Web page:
Man who crossed Baltimore bridge seconds before ship crash says he's 'lucky' to be alive

Authorities in Baltimore are still urgently trying to re-open shipping lanes after the collapse of a bridge that was struck by a cargo vessel. ITV News US Correspondent Dan Rivers reports

A man who was one of the last people to cross a Baltimore bridge before it was hit by a ship and crumbled into the sea has spoke of his relief at escaping unharmed.

Last week, Larry DeSantis was driving over the Francis Scott Key Bridge to work - the same journey he has made for 17 years.

But seconds after he made it to the other side, a 948-foot long cargo ship smashed into the structure, causing it to plummet into the water.

Authorities believe six workers plunged to their deaths in the collapse, including two whose bodies were recovered last week.

Mr DeSantis driving to work, following the now detoured route, after the collapse of the bridge. Credit: ITV News

Mr DeSantis told ITV News: "It could have been me. I might not be talking to you right now or anybody.

"It's hard, it happened a week ago and it's really sunk in now. I see that I could have died.

"It felt real eerie, something didn't seem right.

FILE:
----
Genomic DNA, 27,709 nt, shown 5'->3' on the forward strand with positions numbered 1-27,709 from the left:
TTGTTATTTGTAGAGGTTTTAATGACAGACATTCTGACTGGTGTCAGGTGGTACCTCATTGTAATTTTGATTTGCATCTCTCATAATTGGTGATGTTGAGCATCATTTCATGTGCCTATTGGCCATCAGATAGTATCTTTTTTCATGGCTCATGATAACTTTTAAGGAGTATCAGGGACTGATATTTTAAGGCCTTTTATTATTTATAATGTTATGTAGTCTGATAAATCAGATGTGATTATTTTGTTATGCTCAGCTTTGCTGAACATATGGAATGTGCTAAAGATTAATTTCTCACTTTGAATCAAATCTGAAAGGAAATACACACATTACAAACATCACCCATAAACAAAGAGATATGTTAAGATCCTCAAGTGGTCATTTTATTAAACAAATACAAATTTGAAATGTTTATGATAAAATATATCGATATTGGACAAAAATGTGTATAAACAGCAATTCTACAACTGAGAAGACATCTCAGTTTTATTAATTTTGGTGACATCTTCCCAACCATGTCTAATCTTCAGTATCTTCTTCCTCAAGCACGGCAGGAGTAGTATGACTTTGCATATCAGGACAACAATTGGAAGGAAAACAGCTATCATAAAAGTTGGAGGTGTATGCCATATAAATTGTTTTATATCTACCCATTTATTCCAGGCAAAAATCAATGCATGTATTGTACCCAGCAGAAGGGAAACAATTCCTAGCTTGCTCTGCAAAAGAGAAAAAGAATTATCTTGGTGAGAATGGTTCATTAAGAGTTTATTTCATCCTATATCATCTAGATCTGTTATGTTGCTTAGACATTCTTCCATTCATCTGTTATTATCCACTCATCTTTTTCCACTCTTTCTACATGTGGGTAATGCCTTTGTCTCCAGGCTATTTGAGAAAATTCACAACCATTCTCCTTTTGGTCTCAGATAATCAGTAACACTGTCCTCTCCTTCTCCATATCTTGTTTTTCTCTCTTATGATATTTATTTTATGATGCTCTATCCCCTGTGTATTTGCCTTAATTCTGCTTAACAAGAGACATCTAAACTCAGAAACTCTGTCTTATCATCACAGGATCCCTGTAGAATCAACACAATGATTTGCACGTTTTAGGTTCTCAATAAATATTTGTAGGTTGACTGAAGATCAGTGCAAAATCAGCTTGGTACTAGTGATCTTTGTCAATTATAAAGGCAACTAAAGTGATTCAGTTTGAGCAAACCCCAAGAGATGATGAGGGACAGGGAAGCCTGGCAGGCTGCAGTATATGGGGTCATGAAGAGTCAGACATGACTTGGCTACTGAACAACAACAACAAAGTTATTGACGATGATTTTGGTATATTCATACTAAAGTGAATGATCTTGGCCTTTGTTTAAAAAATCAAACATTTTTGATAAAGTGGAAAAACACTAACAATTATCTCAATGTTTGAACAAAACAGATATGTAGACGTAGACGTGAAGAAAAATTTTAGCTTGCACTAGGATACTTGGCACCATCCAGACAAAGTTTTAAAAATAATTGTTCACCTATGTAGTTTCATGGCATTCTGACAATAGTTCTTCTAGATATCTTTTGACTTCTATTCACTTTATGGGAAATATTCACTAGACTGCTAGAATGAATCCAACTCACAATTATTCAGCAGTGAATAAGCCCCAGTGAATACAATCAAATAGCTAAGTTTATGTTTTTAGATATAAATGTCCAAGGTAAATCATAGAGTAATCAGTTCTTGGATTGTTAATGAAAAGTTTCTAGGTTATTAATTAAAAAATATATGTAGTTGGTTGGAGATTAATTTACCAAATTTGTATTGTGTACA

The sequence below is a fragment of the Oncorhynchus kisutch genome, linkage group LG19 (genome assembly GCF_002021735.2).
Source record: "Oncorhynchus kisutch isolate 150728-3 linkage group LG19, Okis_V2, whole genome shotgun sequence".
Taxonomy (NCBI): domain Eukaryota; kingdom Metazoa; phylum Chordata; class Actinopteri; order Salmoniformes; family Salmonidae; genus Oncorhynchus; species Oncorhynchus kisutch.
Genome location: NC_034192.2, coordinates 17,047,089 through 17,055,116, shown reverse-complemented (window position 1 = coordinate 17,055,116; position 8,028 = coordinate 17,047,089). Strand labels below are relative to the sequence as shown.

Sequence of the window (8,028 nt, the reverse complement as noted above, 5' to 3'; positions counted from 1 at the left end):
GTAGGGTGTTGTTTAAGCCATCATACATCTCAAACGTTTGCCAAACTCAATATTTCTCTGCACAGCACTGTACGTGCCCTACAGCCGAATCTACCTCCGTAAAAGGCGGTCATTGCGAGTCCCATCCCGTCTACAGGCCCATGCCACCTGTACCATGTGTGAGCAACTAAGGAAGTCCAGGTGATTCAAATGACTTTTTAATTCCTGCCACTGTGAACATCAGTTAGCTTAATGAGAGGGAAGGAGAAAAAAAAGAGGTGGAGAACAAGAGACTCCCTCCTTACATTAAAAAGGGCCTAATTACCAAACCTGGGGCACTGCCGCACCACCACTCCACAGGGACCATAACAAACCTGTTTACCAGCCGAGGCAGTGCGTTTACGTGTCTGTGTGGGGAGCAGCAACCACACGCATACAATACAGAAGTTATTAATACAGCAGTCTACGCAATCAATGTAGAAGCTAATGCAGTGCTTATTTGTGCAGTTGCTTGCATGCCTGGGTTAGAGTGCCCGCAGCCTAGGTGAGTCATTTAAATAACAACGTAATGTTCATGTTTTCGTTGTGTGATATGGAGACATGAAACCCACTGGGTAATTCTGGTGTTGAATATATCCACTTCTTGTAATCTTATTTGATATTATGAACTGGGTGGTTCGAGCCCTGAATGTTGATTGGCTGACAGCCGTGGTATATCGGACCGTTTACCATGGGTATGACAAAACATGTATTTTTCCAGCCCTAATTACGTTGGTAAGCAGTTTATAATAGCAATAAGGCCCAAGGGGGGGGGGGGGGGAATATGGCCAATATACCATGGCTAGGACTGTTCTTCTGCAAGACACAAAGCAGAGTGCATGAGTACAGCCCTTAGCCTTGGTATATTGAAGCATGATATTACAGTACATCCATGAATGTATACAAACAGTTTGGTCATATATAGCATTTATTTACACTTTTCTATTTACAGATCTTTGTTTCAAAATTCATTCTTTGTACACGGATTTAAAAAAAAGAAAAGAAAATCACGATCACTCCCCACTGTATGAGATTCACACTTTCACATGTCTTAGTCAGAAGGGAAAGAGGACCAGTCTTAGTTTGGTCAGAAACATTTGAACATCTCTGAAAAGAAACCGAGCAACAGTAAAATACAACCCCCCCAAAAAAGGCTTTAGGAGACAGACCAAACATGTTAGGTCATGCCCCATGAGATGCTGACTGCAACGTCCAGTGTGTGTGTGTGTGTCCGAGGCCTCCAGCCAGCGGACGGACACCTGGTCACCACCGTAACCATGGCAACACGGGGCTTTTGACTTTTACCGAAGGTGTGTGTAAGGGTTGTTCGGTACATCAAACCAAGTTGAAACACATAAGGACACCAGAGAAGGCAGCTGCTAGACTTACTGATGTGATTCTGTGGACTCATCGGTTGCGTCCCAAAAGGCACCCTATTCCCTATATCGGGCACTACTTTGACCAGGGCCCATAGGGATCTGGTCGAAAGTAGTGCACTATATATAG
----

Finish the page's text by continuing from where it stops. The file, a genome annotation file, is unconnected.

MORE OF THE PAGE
"Those poor workers, you know, their families it's hard, I'm probably one of the last people to have seen them.

"I could have been under that if I had been just a minute late. I'm lucky to be here."

Mr DeSantis arrived at the bakery where he works night shifts unaware of what had happened right behind him.

Now, his colleagues believe he's blessed or lucky, and are asking to touch him.

"Older people think I am blessed, people very religious, if it helps them I have no problem... somebody was looking out for me that's all I'm saying," he said.

Construction crews are currently undertaking the complicated work of removing steel and concrete at the site of the crash.

The US Coast Guard has opened a temporary, alternate channel for vessels involved in clearing debris as part of a phased approach to opening the main shipping channel leading to the port, officials said Monday.

The temporary channel is primarily for vessels which are helping with the cleanup effort.

Some barges and tugs, which have been stuck in the Port of Baltimore since the collapse, are also scheduled to pass through the channel.

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